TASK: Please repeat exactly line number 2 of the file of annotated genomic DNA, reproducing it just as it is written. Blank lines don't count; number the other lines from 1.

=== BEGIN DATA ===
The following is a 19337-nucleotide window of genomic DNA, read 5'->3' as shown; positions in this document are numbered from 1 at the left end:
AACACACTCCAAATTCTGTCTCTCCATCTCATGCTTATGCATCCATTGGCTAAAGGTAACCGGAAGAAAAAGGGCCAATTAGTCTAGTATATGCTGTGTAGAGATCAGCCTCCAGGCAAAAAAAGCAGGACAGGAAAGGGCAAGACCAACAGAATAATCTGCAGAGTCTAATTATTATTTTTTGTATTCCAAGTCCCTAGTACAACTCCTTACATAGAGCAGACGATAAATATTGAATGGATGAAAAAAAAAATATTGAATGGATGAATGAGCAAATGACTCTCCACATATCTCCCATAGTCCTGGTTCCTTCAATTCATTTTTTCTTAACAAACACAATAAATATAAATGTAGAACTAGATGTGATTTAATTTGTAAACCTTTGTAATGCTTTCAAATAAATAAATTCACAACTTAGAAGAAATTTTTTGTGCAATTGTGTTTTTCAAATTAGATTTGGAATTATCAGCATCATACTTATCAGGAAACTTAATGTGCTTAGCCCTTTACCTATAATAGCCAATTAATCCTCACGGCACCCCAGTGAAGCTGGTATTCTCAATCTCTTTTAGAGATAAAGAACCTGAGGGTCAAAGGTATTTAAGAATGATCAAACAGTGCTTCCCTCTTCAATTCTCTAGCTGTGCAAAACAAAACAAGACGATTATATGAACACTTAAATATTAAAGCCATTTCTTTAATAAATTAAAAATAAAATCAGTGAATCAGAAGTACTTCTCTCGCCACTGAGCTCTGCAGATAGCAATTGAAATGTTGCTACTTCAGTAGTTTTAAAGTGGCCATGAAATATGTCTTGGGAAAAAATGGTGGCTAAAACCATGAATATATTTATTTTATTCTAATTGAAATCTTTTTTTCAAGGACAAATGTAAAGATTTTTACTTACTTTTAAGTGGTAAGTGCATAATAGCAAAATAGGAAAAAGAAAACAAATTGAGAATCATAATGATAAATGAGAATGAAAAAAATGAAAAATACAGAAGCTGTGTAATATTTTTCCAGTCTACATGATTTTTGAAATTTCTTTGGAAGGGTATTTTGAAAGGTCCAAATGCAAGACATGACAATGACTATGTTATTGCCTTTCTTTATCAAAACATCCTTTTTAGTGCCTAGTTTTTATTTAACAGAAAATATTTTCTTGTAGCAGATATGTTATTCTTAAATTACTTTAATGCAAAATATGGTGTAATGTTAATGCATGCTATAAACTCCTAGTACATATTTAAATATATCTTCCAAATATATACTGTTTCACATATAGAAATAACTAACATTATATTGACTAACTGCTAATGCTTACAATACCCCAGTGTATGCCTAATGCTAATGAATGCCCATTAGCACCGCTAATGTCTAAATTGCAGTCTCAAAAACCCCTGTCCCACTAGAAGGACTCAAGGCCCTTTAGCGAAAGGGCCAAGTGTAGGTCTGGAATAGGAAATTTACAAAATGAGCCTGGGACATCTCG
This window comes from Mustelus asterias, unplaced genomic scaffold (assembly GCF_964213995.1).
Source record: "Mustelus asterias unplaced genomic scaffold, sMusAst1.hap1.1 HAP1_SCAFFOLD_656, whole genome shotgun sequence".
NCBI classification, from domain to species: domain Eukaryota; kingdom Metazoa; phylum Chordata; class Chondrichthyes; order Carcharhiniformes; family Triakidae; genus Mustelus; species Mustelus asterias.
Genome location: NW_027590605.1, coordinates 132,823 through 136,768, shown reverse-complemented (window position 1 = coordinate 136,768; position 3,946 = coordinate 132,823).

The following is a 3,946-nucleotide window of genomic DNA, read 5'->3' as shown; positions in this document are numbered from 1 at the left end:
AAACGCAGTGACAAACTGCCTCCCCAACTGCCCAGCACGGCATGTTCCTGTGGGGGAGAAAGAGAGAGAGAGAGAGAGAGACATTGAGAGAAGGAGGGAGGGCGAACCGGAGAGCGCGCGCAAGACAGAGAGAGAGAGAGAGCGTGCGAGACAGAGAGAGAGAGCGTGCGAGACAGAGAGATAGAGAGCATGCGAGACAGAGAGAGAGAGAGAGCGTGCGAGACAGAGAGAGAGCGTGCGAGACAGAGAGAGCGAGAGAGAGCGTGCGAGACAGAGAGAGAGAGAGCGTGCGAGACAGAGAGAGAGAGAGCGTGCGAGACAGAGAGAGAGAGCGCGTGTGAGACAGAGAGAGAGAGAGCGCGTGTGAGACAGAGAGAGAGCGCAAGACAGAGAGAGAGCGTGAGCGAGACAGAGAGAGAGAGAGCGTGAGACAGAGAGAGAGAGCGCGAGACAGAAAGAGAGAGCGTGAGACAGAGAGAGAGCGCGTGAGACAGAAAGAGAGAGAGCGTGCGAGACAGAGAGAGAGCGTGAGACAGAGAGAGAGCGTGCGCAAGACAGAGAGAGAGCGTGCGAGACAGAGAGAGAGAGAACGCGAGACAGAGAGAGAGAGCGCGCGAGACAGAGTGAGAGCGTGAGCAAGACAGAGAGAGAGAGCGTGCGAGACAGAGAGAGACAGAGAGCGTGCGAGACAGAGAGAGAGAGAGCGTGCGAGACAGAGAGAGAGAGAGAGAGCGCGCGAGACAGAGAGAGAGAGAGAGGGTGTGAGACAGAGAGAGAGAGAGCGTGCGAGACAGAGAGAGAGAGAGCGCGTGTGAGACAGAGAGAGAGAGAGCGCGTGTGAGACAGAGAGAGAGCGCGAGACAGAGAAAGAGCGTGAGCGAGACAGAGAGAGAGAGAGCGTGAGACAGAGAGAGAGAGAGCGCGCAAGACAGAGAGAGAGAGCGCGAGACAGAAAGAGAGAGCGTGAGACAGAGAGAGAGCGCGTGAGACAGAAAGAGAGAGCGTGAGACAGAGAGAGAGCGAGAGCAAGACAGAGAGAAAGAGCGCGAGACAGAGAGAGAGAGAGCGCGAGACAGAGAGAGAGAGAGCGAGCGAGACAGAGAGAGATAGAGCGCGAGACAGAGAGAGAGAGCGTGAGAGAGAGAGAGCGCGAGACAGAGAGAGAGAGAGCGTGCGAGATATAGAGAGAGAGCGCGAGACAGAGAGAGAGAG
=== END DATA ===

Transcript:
AACACACTCCAAATTCTGTCTCTCCATCTCATGCTTATGCATCCATTGGCTAAAGGTAACCGGAAGAAAAAGGGCCAATTAGTCTAGTATATGCTGTGTAGAGATCAGCCTCCAGGCAAAAAAAGCAGGACAGGAAAGGGCAAGACCAACAGAATAATCTGCAGAGTCTAATTATTATTTTTTGTATTCCAAGTCCCTAGTACAACTCCTTACATAGAGCAGACGATAAATATTGAATGGATGAAAAAAAAAATATTGAATGGATGAATGAGCAAATGACTCTCCACATATCTCCCATAGTCCTGGTTCCTTCAATTCATTTTTTCTTAACAAACACAATAAATATAAATGTAGAACTAGATGTGATTTAATTTGTAAACCTTTGTAATGCTTTCAAATAAATAAATTCACAACTTAGAAGAAATTTTTTGTGCAATTGTGTTTTTCAAATTAGATTTGGAATTATCAGCATCATACTTATCAGGAAACTTAATGTGCTTAGCCCTTTACCTATAATAGCCAATTAATCCTCACGGCACCCCAGTGAAGCTGGTATTCTCAATCTCTTTTAGAGATAAAGAACCTGAGGGTCAAAGGTATTTAAGAATGATCAAACAGTGCTTCCCTCTTCAATTCTCTAGCTGTGCAAAACAAAACAAGACGATTATATGAACACTTAAATATTAAAGCCATTTCTTTAATAAATTAAAAATAAAATCAGTGAATCAGAAGTACTTCTCTCGCCACTGAGCTCTGCAGATAGCAATTGAAATGTTGCTACTTCAGTAGTTTTAAAGTGGCCATGAAATATGTCTTGGGAAAAAATGGTGGCTAAAACCATGAATATATTTATTTTATTCTAATTGAAATCTTTTTTTCAAGGACAAATGTAAAGATTTTTACTTACTTTTAAGTGGTAAGTGCATAATAGCAAAATAGGAAAAAGAAAACAAATTGAGAATCATAATGATAAATGAGAATGAAAAAAATGAAAAATACAGAAGCTGTGTAATATTTTTCCAGTCTACATGATTTTTGAAATTTCTTTGGAAGGGTATTTTGAAAGGTCCAAATGCAAGACATGACAATGACTATGTTATTGCCTTTCTTTATCAAAACATCCTTTTTAGTGCCTAGTTTTTATTTAACAGAAAATATTTTCTTGTAGCAGATATGTTATTCTTAAATTACTTTAATGCAAAATATGGTGTAATGTTAATGCATGCTATAAACTCCTAGTACATATTTAAATATATCTTCCAAATATATACTGTTTCACATATAGAAATAACTAACATTATATTGACTAACTGCTAATGCTTACAATACCCCAGTGTATGCCTAATGCTAATGAATGCCCATTAGCACCGCTAATGTCTAAATTGCAGTCTCAAAAACCCCTGTCCCACTAGAAGGACTCAAGGCCCTTTAGCGAAAGGGCCAAGTGTAGGTCTGGAATAGGAAATTTACAAAATGAGCCTGGGACATCTCG